Ideals are present in so many mathematical contexts that there is no single motivation behind their definition (just as there is no single motivation behind the definition of a group). An example where you really need ideals is when you want to study how primes and factorizations behave in more general rings than just the integers. If you want to know more about this you could consider taking an introductory course in algebraic number theory. Another example where one uses ideals is in algebraic geometry. Roughly speaking, one associates to a ring a geometric space (its prime spectrum). Then the ideals of the ring correspond to subspaces of this prime spectrum.

-
good answer but purely a technical one,which is known by most of people,i was expecting the historical notion and need for introducing an Ideal and its complete background,lets wait for some beautiful answer ,anyway thanks a lot for the answer and +1 for your explanation – Iyengar Sep 12 '11 at 15:32
@Iyengar: You are studying mathematics and there you have to go through the technical parts. If you do not like techniques, formalisms and details and want only beauty, then perhaps you are putting your efforts into the wrong direction. You should maybe look at a few gardens instead. Or take up poetry and painting, if you have any skill. – George Sep 12 '11 at 21:10

Let $K$ be an algebraic number field and let $\mathcal O_K$ be its ring of integers. A definition of an ideal of $\mathcal O_K$, which is equivalent to what is given in the earlier answers, is:

An ideal $\mathcal I \subset \mathcal O_K$ is the collection of all numbers in $\mathcal O_K$ that are divisible by a fixed algebraic integer $\alpha$, which may or may not belong to $K$.

Here an algebraic integer $\alpha$ is said to divide another algebraic integer $\beta$ if there exists an algebraic integer $\gamma$ such that $\beta = \alpha \gamma$.

Equivalence with the usual definition can be derived as a consequence of the finiteness of classnumber. It is omitted here due to the introductory nature of the question. But this point of view is worth keeping in mind, as it might give some insight to the phrase "ideal number" and how the algebraic notion in ring theory arose. This is making a little more precise what Qiaochu describes as non-principal ideals being in a sense "ideal numbers" -- they can also be thought of as some number outside the ring.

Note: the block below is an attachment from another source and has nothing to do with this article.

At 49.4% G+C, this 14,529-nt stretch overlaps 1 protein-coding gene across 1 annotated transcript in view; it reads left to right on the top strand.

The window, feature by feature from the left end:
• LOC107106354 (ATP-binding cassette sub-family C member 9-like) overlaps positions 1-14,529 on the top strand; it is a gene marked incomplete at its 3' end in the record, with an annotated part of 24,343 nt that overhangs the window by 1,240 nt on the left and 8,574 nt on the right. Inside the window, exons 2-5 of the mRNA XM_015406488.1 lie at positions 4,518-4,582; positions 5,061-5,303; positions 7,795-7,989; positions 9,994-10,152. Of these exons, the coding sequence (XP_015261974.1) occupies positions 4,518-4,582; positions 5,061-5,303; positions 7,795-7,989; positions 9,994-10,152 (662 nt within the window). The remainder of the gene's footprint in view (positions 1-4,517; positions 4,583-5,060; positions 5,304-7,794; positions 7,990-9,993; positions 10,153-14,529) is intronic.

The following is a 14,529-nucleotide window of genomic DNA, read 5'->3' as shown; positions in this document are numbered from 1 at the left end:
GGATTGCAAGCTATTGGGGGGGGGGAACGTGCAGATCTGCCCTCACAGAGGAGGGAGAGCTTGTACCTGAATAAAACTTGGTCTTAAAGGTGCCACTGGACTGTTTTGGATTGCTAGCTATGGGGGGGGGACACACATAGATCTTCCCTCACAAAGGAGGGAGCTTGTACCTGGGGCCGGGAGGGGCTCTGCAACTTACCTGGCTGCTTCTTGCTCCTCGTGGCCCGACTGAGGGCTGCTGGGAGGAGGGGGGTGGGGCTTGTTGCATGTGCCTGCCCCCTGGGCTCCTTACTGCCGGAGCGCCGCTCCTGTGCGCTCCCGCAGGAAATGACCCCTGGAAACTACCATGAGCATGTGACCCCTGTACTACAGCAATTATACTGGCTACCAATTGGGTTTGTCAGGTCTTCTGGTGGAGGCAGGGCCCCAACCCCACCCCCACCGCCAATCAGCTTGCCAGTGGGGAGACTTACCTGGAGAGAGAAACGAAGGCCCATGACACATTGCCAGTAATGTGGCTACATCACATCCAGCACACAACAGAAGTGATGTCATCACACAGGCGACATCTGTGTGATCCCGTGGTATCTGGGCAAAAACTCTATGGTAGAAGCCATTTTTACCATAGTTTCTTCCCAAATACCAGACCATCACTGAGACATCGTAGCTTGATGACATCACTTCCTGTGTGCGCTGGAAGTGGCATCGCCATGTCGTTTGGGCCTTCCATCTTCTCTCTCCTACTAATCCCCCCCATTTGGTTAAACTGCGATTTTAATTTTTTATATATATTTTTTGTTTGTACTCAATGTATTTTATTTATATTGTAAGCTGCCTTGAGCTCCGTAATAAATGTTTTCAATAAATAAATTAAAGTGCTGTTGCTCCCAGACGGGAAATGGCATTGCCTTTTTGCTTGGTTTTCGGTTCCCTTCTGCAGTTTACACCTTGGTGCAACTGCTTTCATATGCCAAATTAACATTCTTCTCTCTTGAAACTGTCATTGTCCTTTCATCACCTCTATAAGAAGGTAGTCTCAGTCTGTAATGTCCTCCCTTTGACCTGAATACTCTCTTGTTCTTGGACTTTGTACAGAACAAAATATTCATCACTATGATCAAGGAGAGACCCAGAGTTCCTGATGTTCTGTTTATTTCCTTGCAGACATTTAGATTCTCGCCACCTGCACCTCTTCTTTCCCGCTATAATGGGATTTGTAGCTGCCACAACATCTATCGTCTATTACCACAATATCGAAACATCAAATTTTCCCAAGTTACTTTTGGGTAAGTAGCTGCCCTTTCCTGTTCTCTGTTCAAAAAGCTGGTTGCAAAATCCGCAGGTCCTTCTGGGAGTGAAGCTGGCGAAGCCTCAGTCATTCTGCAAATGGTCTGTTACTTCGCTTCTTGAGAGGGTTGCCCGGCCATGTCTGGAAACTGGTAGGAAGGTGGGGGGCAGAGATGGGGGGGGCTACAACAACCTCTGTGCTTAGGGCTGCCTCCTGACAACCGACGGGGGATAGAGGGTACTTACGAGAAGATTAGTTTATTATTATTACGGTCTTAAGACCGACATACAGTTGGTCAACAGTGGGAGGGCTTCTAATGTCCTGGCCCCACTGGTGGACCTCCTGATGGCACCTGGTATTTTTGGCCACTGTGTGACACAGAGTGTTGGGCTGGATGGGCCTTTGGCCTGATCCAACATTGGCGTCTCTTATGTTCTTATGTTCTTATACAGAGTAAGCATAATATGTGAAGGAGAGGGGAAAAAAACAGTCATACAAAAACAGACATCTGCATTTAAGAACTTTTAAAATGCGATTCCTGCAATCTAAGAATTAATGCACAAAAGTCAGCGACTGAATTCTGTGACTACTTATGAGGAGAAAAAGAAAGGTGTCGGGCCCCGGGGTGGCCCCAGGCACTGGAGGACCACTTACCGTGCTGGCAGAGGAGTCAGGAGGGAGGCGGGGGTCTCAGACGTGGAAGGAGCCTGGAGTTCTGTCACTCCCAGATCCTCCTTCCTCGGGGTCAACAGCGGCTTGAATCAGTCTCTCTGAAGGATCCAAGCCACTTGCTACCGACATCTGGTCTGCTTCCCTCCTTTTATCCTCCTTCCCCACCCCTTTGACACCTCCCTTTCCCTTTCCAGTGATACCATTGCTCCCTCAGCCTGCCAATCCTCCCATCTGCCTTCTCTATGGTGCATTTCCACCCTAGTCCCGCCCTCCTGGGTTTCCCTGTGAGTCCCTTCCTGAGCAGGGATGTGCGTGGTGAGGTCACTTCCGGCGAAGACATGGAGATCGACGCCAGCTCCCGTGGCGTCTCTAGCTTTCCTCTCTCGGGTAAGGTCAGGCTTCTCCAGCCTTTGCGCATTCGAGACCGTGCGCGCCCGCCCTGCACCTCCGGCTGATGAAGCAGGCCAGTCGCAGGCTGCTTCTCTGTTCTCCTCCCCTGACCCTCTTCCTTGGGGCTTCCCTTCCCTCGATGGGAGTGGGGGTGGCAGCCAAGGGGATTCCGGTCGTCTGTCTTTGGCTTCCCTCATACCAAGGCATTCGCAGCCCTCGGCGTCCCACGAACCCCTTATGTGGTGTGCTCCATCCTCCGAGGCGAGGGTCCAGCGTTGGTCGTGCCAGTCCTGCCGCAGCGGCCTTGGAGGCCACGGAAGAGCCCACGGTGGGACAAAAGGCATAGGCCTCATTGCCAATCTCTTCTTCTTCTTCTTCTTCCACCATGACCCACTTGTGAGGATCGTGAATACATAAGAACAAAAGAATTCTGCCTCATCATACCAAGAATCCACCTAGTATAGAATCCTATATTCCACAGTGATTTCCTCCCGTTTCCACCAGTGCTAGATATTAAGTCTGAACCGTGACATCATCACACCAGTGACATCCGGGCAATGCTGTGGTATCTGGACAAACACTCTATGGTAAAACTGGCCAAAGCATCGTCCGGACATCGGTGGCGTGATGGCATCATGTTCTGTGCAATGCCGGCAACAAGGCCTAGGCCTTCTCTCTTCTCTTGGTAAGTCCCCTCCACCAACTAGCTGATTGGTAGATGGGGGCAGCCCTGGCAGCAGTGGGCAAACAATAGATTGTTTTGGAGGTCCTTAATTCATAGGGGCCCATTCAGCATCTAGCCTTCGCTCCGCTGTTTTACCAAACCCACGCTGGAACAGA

-

Ideals are in some sense meant to capture the notion of "multiples" of an element. They originally came in the form of Kummer's ideal numbers. Basically as mentioned above unique factorisation of elements can fail in some rings:

In $\mathbb{Z}[\sqrt{15}]$ we have $10 = 5\times 2 = (5+\sqrt{15})(5-\sqrt{15})$.

Kummer noticed that really the problem is that the ring isn't big enough. It doesn't contain the elements $\sqrt{3}$ and $\sqrt{5}$. If it did then we could explain the two different factorisations as reorderings of things in $\mathbb{Z}[\sqrt{3}, \sqrt{5}]$:

$10 = (\sqrt{5})(\sqrt{5})(\sqrt{5} - \sqrt{3})(\sqrt{5} + \sqrt{3}) = (\sqrt{5})(\sqrt{5} + \sqrt{3})(\sqrt{5})(\sqrt{5} - \sqrt{3})$

From the point of view of $\mathbb{Z}[\sqrt{15}]$ the numbers $\sqrt{3}$ and $\sqrt{5}$ don't exist so Kummer's idea was to in some sense invent them as abstract quantities, rather than having to make a ring extension.

If these abstract quantities were to be invented then they should satisfy the main rules of divisibility.

Dedekind improved on this and invented the notion of ideal of a ring. The axioms for this are exactly the axioms you would expect from divisibility (i.e. in $\mathbb{Z}$ you expect the sum of two numbers divisible by 6 to also be divisible by 6, also you expect ANY multiple of 6 to also be divisible by 6).

He then was able to prove that in some nice rings the ideals factorise uniquely into so called prime ideals...and this uniqueness is upto ordering. This takes into account what we said above, reordering prime ideals gives the two different factorisations. So the idea is not to factorise elements but to factorise the sets of multiples of elements as objects in their own right.

Define prime ideals $\mathfrak{p}_1 = \langle 5, 1+\sqrt{15}\rangle, \mathfrak{p}_2 = \langle 2, 1+\sqrt{15}\rangle, \mathfrak{p}_3 = \langle 2, 1-\sqrt{15}\rangle$.

Then we get: